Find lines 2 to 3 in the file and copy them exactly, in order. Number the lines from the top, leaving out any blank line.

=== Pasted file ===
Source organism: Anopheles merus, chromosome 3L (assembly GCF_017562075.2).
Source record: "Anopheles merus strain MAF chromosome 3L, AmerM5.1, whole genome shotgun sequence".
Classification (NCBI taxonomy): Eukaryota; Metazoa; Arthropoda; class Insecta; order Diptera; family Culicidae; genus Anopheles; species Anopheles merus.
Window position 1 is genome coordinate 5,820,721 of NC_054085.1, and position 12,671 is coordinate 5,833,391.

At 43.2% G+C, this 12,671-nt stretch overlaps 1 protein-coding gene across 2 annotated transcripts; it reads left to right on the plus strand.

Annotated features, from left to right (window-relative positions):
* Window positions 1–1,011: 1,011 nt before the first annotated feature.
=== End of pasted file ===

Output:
Source record: "Anopheles merus strain MAF chromosome 3L, AmerM5.1, whole genome shotgun sequence".
Classification (NCBI taxonomy): Eukaryota; Metazoa; Arthropoda; class Insecta; order Diptera; family Culicidae; genus Anopheles; species Anopheles merus.